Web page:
Japan's economic crisis is a case study in the long-term costs of protecting inefficient industries. Yet it also shows how the pressures for protectionism become irresistible without a strong safety net and policies to aid displaced workers.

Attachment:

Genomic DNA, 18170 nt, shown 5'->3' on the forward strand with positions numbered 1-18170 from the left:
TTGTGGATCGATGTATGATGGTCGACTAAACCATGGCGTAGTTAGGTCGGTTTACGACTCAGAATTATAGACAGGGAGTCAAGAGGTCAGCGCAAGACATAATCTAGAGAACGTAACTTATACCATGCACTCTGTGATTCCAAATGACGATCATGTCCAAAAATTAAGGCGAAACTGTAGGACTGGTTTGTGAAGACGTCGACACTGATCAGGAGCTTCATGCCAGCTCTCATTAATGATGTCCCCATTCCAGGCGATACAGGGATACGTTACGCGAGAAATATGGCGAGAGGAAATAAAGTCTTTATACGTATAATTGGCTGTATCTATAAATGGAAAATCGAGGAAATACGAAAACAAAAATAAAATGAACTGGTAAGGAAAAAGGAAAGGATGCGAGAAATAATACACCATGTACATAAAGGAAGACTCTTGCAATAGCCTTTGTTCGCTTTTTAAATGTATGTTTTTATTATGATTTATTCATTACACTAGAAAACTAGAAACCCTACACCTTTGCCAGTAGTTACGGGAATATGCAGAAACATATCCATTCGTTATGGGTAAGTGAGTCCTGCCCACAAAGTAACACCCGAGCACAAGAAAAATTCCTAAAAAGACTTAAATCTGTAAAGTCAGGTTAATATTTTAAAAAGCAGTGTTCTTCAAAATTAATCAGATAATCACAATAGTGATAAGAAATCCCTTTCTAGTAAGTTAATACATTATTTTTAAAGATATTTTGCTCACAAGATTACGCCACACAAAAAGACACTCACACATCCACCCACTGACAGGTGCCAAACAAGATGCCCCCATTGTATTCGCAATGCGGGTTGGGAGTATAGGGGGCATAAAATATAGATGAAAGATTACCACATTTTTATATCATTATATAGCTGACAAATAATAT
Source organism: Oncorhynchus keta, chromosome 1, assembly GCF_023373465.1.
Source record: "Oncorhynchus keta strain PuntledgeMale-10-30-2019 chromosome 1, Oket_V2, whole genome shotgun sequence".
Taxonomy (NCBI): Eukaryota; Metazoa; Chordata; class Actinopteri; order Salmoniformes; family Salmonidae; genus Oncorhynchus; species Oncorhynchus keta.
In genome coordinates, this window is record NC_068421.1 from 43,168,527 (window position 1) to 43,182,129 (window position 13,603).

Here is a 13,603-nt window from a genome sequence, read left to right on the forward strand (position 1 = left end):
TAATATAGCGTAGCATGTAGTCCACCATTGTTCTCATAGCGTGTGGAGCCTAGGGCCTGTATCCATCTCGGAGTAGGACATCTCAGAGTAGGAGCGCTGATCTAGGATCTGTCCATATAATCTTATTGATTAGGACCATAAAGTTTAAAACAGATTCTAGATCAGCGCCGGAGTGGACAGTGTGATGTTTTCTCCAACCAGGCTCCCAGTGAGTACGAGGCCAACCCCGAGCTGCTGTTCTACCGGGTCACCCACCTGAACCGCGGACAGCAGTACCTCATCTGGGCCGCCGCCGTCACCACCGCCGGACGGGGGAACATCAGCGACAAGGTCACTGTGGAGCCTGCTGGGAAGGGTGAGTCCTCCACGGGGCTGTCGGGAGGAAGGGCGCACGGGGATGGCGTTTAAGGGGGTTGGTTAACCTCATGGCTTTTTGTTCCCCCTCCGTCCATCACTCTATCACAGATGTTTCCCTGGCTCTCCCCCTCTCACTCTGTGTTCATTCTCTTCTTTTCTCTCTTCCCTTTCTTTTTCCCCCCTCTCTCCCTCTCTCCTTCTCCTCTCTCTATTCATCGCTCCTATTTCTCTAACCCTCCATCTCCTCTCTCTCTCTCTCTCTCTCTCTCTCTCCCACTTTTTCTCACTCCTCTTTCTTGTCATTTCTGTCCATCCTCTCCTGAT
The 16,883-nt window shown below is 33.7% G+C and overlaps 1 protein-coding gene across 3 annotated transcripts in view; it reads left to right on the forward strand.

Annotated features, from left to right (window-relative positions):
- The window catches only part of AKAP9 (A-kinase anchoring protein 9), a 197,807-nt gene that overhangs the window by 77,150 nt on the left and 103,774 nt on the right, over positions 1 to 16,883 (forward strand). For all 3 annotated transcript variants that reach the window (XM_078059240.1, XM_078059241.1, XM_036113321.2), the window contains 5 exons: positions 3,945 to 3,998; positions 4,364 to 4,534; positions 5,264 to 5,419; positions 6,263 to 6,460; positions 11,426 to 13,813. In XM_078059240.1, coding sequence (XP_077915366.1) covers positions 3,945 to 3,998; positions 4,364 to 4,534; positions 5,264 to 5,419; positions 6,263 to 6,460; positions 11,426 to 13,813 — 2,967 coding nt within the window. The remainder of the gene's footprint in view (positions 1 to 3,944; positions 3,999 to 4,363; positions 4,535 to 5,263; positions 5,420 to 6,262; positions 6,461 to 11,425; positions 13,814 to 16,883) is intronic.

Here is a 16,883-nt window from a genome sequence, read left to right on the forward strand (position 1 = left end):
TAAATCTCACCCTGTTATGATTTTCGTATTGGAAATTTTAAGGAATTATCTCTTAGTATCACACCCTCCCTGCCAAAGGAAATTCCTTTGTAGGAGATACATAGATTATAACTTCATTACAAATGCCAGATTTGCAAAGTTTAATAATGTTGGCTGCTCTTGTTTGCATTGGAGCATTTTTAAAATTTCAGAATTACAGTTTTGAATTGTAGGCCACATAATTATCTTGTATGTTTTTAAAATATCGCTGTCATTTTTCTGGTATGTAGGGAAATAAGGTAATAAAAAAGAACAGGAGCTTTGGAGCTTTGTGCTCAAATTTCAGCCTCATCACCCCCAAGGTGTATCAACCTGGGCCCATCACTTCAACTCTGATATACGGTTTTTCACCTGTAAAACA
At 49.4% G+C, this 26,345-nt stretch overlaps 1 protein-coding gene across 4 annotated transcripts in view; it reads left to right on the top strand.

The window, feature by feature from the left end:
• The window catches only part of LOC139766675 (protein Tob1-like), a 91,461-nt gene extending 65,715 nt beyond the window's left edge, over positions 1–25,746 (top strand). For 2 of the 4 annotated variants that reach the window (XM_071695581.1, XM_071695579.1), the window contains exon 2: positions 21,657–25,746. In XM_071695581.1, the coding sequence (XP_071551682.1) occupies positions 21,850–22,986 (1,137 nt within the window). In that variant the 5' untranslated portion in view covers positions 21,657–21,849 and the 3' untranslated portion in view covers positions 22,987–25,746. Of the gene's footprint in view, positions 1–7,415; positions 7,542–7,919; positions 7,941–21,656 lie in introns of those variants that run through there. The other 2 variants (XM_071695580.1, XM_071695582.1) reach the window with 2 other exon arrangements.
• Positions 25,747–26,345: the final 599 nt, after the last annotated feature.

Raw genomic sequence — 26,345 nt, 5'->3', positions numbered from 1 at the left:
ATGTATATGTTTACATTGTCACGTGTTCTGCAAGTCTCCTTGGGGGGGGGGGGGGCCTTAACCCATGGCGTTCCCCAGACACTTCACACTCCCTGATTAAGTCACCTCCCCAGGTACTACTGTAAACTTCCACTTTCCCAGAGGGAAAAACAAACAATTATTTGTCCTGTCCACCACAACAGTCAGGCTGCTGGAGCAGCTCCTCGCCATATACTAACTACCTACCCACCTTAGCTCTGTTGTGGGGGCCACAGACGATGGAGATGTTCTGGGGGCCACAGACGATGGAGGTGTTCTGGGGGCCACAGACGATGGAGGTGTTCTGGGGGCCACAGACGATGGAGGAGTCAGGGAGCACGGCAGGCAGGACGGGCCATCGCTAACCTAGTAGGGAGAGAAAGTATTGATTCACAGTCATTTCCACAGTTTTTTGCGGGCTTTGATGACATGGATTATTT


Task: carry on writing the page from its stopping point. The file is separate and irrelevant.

Twenty years ago, when Ezra Vogel published Japan as Number One: Lessons for Americans, the lessons seemed all too clear. Today, as Japan falls into a severe recession, it's a different story. The Japanese economy hasn't just stopped growing; it's hurting the very workers it claimed to protect. Wages are falling, pensions are being chiseled away, two million manufacturing jobs have already been lost, and the unemployment rate -- already at a postwar record -- continues to rise. Ironically, despite Japan's export-driven economic formula, it is the only major industrial nation that trades no more today relative to gross domestic product (GDP) than it did four decades ago.